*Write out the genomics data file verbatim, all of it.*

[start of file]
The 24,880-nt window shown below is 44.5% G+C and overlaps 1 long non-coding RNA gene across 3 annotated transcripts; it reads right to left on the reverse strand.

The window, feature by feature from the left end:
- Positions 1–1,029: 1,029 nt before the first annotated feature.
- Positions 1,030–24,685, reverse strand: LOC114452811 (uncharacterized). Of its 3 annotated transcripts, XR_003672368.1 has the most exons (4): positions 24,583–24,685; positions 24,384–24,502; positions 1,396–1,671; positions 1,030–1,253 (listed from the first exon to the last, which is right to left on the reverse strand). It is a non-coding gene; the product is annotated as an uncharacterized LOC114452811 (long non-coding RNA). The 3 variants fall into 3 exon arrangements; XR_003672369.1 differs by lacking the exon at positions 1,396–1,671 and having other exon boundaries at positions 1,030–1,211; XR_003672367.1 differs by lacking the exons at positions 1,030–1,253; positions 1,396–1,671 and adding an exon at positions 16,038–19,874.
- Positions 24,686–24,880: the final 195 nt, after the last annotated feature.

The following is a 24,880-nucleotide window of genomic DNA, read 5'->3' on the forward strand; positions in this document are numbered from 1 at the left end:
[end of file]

The 24,880-nt window shown below is 44.5% G+C and overlaps 1 long non-coding RNA gene across 3 annotated transcripts; it reads right to left on the reverse strand.

The window, feature by feature from the left end:
- Positions 1–1,029: 1,029 nt before the first annotated feature.
- Positions 1,030–24,685, reverse strand: LOC114452811 (uncharacterized). Of its 3 annotated transcripts, XR_003672368.1 has the most exons (4): positions 24,583–24,685; positions 24,384–24,502; positions 1,396–1,671; positions 1,030–1,253 (listed from the first exon to the last, which is right to left on the reverse strand). It is a non-coding gene; the product is annotated as an uncharacterized LOC114452811 (long non-coding RNA). The 3 variants fall into 3 exon arrangements; XR_003672369.1 differs by lacking the exon at positions 1,396–1,671 and having other exon boundaries at positions 1,030–1,211; XR_003672367.1 differs by lacking the exons at positions 1,030–1,253; positions 1,396–1,671 and adding an exon at positions 16,038–19,874.
- Positions 24,686–24,880: the final 195 nt, after the last annotated feature.

The following is a 24,880-nucleotide window of genomic DNA, read 5'->3' on the forward strand; positions in this document are numbered from 1 at the left end: